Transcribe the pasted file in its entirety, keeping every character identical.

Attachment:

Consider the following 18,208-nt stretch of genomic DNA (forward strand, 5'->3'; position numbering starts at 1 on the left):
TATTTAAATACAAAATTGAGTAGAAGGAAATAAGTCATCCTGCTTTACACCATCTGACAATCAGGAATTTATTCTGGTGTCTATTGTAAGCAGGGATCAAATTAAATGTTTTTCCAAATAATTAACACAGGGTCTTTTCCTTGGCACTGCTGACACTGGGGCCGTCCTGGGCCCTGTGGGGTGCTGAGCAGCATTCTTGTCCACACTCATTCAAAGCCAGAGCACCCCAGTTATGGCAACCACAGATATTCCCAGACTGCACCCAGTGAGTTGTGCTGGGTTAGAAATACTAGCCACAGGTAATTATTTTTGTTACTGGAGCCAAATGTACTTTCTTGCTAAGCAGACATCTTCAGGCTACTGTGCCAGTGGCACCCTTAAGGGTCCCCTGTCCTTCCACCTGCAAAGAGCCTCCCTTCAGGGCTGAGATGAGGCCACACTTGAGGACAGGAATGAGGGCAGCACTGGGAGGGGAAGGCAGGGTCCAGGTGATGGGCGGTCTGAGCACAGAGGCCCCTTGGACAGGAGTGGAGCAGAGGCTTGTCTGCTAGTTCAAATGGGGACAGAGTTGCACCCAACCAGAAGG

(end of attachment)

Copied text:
Consider the following 18,208-nt stretch of genomic DNA (forward strand, 5'->3'; position numbering starts at 1 on the left):
TATTTAAATACAAAATTGAGTAGAAGGAAATAAGTCATCCTGCTTTACACCATCTGACAATCAGGAATTTATTCTGGTGTCTATTGTAAGCAGGGATCAAATTAAATGTTTTTCCAAATAATTAACACAGGGTCTTTTCCTTGGCACTGCTGACACTGGGGCCGTCCTGGGCCCTGTGGGGTGCTGAGCAGCATTCTTGTCCACACTCATTCAAAGCCAGAGCACCCCAGTTATGGCAACCACAGATATTCCCAGACTGCACCCAGTGAGTTGTGCTGGGTTAGAAATACTAGCCACAGGTAATTATTTTTGTTACTGGAGCCAAATGTACTTTCTTGCTAAGCAGACATCTTCAGGCTACTGTGCCAGTGGCACCCTTAAGGGTCCCCTGTCCTTCCACCTGCAAAGAGCCTCCCTTCAGGGCTGAGATGAGGCCACACTTGAGGACAGGAATGAGGGCAGCACTGGGAGGGGAAGGCAGGGTCCAGGTGATGGGCGGTCTGAGCACAGAGGCCCCTTGGACAGGAGTGGAGCAGAGGCTTGTCTGCTAGTTCAAATGGGGACAGAGTTGCACCCAACCAGAAGG